Scientific-instrument manufacturer Waters (NYSE:WAT) is down over 11% at 2:47 p.m. EDT after releasing third-quarter earnings this morning.
The numbers for the recently completed quarter weren't that bad. Revenue increased 5% year over year, on the back of sales to biopharmaceutical companies that grew 13% year over year, and growth in Asia that was up 16% year over year. The revenue growth missed previous guidance of a 6% to 7% year-over-year increase, which management blamed on "softer demand from our industrial, governmental, and academic customers."
Earnings per share grew even faster than revenue, up 9% year over year, as Waters kept spending in check. For instance, selling and administrative expenses were slightly lower year over year, despite the increase in revenue. Doing more with less is always a good move, but investors are rightfully focused on top-line growth. After all, companies can't cut costs forever.
Investors may also be disappointed with management's guidance for the rest of the year, which unfortunately wasn't included in the press release; investors had to listen to the conference call to get the full scoop. Waters is looking for adjusted earnings per share between $6.48 to $6.58 for the year, compared to previous guidance of $6.45 to $6.60 per share. The company trimmed a little off the top and the bottom of the range, but kept the midpoint essentially in the same place.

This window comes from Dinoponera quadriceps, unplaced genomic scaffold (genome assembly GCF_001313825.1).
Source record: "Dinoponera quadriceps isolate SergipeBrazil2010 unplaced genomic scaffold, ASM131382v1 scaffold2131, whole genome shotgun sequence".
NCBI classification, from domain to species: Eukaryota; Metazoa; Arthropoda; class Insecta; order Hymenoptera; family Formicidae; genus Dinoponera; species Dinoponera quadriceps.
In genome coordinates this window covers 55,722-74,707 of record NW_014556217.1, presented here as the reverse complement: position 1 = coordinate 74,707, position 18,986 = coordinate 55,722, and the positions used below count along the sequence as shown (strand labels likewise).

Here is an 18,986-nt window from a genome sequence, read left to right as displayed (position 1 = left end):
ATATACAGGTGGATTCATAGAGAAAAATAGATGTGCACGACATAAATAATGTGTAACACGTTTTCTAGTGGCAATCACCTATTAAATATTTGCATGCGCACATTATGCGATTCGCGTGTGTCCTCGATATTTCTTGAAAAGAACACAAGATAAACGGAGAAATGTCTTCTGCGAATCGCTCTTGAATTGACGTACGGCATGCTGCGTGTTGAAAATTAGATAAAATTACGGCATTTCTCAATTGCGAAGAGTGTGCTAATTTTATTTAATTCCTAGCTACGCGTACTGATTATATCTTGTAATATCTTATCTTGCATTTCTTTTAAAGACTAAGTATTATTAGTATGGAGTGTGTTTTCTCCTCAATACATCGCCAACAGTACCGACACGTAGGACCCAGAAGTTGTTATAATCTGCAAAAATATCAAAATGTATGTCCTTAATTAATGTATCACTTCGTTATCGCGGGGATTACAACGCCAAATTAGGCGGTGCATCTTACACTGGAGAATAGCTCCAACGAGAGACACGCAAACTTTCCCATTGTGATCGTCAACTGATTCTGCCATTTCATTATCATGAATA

On the surface, today's decline seems like a bit of an overreaction, but Waters had been trading at all-time highs, so a pullback after an earnings report that was decent but not stellar shouldn't be much of a surprise.
There's some reason to be worried about weak sales to industrial, governmental, and academic customers, but those can be lumpy, especially with some of Waters' larger equipment that requires large capital outlays. Today's decline allows investors who are willing to assume that risk an opportunity to buy at a discount.
Brian Orelli and The Motley Fool have no position in any of the stocks mentioned. Try any of our Foolish newsletter services free for 30 days. We Fools may not all hold the same opinions, but we all believe that considering a diverse range of insights makes us better investors. The Motley Fool has a disclosure policy.